January 5, 2012*
10 Tips to Protect Your Computers from Viruses
Sometimes viruses are simply a hassle and time-consumer. In the worst cases they can mean a total reinstallation of your operating system—and sometimes damage to your hardware.
With the preponderance of virus threats, it’s a good time to revisit your company’s virus and malware protection. While the only absolute defense is to totally unplug from the Internet, here are some tips that can lessen the odds of infection.
- Delete unknown emails: Seems like a no-brainer, but people who make a career out of spreading viruses have become pretty sophisticated in disguising the emails they send. Bottom line: Delete all emails from unknown sources, and never download or open an attachment unless you are sure it’s from someone you know.
- Update your software: Keep all of your software up-to-date, especially your Windows operating system. Keep Automated Updates turned on to download and install updates automatically.
- Only install software from trusted sources: Stay away from downloads from unknown sites. If you are asked to install other programs to ensure another piece of software works, stop and do a bit more research. In many cases, additional programs contain spyware.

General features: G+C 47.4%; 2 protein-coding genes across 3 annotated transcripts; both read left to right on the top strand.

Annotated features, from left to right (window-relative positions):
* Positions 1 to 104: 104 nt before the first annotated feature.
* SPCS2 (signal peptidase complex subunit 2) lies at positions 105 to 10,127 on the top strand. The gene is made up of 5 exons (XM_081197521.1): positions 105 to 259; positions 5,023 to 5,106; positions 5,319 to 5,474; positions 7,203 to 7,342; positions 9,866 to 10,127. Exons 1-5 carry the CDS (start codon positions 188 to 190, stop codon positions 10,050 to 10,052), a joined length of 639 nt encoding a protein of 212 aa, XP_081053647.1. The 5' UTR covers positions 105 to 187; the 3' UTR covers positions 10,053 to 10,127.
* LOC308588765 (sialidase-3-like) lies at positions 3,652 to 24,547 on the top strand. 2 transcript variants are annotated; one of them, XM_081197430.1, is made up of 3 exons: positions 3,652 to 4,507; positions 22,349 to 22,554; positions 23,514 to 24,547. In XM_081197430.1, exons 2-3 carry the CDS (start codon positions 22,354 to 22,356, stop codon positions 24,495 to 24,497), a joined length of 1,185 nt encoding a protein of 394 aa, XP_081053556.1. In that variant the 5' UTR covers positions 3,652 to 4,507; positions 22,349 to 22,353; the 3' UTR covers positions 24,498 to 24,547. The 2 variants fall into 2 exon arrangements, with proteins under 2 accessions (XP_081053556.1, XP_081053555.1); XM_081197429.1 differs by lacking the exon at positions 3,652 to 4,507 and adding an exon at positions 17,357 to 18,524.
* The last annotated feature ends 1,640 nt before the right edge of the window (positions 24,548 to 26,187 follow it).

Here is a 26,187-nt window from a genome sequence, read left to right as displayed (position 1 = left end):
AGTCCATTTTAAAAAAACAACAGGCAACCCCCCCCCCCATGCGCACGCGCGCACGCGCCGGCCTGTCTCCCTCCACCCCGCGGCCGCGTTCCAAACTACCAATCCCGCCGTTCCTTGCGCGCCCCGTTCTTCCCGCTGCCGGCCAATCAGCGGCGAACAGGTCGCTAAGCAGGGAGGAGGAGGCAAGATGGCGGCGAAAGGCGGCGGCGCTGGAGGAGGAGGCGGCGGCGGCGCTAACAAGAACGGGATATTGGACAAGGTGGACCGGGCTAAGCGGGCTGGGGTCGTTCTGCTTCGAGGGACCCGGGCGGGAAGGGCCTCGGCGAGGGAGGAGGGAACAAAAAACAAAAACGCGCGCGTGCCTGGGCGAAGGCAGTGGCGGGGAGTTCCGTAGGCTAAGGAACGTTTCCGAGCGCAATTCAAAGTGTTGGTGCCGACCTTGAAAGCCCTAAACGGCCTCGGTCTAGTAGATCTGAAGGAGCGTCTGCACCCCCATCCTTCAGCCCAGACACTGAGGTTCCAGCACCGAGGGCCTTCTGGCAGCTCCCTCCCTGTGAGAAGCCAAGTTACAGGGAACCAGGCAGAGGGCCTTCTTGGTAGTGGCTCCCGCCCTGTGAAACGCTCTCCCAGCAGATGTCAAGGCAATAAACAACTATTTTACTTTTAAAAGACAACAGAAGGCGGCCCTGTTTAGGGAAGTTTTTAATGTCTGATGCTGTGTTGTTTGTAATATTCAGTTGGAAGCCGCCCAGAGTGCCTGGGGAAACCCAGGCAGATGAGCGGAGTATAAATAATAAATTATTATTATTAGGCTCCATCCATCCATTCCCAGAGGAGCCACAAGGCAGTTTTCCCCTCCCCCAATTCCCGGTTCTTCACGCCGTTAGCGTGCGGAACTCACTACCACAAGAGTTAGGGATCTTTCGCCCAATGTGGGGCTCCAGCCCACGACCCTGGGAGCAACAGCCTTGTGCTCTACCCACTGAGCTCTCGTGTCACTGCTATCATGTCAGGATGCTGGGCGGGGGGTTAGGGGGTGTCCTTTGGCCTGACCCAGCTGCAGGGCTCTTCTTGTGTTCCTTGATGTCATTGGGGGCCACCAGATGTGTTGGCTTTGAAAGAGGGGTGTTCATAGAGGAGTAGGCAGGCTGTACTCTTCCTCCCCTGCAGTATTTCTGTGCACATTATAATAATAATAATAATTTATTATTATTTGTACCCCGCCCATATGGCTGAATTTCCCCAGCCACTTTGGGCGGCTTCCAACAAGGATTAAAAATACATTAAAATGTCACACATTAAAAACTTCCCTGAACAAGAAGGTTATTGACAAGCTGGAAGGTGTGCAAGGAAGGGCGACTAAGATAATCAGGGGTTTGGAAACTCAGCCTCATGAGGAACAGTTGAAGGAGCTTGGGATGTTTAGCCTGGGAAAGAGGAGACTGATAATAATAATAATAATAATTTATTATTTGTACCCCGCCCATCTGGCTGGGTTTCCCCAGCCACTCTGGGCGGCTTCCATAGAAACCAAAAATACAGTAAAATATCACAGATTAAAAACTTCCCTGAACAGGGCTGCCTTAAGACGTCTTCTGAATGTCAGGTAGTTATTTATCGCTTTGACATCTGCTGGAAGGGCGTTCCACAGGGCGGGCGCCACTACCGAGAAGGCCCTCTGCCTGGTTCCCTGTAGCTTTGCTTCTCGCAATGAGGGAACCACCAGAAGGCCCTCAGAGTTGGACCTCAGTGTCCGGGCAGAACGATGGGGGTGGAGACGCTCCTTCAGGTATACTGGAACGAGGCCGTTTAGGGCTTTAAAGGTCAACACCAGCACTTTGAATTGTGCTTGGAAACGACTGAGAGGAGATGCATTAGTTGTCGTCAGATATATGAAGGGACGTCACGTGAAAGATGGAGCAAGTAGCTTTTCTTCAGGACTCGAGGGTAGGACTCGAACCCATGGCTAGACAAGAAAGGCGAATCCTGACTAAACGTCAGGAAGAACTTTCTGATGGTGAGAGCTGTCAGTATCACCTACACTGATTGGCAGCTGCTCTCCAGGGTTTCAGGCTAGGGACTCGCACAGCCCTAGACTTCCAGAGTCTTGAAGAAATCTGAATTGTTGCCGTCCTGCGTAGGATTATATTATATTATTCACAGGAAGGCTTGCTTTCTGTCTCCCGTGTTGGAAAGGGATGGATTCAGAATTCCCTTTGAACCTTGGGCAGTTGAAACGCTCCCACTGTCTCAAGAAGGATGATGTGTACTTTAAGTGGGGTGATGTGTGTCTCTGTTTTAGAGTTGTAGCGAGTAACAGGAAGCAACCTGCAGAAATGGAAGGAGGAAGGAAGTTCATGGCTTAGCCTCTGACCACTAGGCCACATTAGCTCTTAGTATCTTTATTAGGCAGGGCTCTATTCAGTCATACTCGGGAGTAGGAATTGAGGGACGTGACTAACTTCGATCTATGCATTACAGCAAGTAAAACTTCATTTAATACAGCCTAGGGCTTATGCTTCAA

- Run virus scans habitually: Set up a schedule for your computer to run antivirus software. Do scans late at night or whenever you don’t use your computer, as it will run slower. Everyday scans are best, but at the very least do it once a week.
- Back up your drives: CD-writers make it easy and relatively cheap to back-up your hard drives and network drives. Or, you can automate your back-ups with back-up software.
- Activate your firewall: A firewall limits the ports on your network that are open to the public, so having one in place is critical. If you use a wireless router, make sure it has a built-in firewall. A software and hardware firewall is more effective than just having one or the other. Read about firewall best practices.
- Lock your wireless network: Wireless routers usually have no security settings in place when you install them. You must log in and at the very least establish a basic, password-required security setting to prevent others from gaining access to your network.
- Steer clear of P2P file sharing: Some people with savvy tech skills can download P2P files without incident, but if you aren’t careful you might end up downloading a file with a keystroke logger attached. Keystroke loggers can transfer anything you type on your computer to another computer, and are difficult to detect without a quality antivirus or anti-spyware program in place.
- Stay away from trashy websites: There’s no other way to say it. If you look at trashy websites, you will get a virus or spyware, period.
- Install software that takes snapshots of your system: Regular snapshots of your system can help you analyze for infected files or changes in your system or drivers. It’s also a helpful tool to recall and recover all of your files in the event of a crash.
To ensure your system is virus-protected, get help from experts listed on Pinpoint.
*This article was originally published April 30, 2009.